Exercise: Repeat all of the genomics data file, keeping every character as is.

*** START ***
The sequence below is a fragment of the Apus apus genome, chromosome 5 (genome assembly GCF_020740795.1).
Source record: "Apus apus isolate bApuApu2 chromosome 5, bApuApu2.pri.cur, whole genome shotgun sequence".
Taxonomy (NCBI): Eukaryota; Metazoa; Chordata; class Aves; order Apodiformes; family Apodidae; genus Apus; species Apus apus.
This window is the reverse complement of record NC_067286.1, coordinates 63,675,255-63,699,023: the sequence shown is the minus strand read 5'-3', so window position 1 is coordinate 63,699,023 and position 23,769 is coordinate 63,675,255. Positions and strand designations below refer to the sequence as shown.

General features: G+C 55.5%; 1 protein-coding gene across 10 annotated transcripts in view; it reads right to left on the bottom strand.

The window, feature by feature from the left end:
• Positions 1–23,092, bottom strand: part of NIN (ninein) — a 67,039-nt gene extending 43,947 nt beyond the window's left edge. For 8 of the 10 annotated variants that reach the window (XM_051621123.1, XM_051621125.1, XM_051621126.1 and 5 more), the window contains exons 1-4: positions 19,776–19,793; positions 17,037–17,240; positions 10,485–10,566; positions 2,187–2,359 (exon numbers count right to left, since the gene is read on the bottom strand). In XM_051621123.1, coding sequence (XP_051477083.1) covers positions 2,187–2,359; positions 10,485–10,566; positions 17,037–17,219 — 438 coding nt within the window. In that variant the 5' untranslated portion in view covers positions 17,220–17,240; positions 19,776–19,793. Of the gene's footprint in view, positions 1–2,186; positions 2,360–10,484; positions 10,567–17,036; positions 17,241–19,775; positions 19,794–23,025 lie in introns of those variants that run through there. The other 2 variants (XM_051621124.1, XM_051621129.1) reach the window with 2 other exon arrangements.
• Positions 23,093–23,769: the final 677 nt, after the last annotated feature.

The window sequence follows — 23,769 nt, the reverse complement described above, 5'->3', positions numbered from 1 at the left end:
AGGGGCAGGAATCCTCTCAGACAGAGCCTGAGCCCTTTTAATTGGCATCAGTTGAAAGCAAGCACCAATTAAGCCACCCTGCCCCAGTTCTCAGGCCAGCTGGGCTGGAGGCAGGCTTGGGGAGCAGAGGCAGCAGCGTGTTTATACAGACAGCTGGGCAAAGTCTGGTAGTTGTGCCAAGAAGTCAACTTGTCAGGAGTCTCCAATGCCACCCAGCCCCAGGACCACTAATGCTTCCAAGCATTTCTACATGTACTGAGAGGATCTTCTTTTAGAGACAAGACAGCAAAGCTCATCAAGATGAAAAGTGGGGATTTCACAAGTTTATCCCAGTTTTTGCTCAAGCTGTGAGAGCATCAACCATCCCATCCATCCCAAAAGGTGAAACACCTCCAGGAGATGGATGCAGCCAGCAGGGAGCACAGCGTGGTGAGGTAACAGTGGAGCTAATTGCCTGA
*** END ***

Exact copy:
The sequence below is a fragment of the Apus apus genome, chromosome 5 (genome assembly GCF_020740795.1).
Source record: "Apus apus isolate bApuApu2 chromosome 5, bApuApu2.pri.cur, whole genome shotgun sequence".
Taxonomy (NCBI): Eukaryota; Metazoa; Chordata; class Aves; order Apodiformes; family Apodidae; genus Apus; species Apus apus.
This window is the reverse complement of record NC_067286.1, coordinates 63,675,255-63,699,023: the sequence shown is the minus strand read 5'-3', so window position 1 is coordinate 63,699,023 and position 23,769 is coordinate 63,675,255. Positions and strand designations below refer to the sequence as shown.

General features: G+C 55.5%; 1 protein-coding gene across 10 annotated transcripts in view; it reads right to left on the bottom strand.

The window, feature by feature from the left end:
• Positions 1–23,092, bottom strand: part of NIN (ninein) — a 67,039-nt gene extending 43,947 nt beyond the window's left edge. For 8 of the 10 annotated variants that reach the window (XM_051621123.1, XM_051621125.1, XM_051621126.1 and 5 more), the window contains exons 1-4: positions 19,776–19,793; positions 17,037–17,240; positions 10,485–10,566; positions 2,187–2,359 (exon numbers count right to left, since the gene is read on the bottom strand). In XM_051621123.1, coding sequence (XP_051477083.1) covers positions 2,187–2,359; positions 10,485–10,566; positions 17,037–17,219 — 438 coding nt within the window. In that variant the 5' untranslated portion in view covers positions 17,220–17,240; positions 19,776–19,793. Of the gene's footprint in view, positions 1–2,186; positions 2,360–10,484; positions 10,567–17,036; positions 17,241–19,775; positions 19,794–23,025 lie in introns of those variants that run through there. The other 2 variants (XM_051621124.1, XM_051621129.1) reach the window with 2 other exon arrangements.
• Positions 23,093–23,769: the final 677 nt, after the last annotated feature.

The window sequence follows — 23,769 nt, the reverse complement described above, 5'->3', positions numbered from 1 at the left end:
AGGGGCAGGAATCCTCTCAGACAGAGCCTGAGCCCTTTTAATTGGCATCAGTTGAAAGCAAGCACCAATTAAGCCACCCTGCCCCAGTTCTCAGGCCAGCTGGGCTGGAGGCAGGCTTGGGGAGCAGAGGCAGCAGCGTGTTTATACAGACAGCTGGGCAAAGTCTGGTAGTTGTGCCAAGAAGTCAACTTGTCAGGAGTCTCCAATGCCACCCAGCCCCAGGACCACTAATGCTTCCAAGCATTTCTACATGTACTGAGAGGATCTTCTTTTAGAGACAAGACAGCAAAGCTCATCAAGATGAAAAGTGGGGATTTCACAAGTTTATCCCAGTTTTTGCTCAAGCTGTGAGAGCATCAACCATCCCATCCATCCCAAAAGGTGAAACACCTCCAGGAGATGGATGCAGCCAGCAGGGAGCACAGCGTGGTGAGGTAACAGTGGAGCTAATTGCCTGA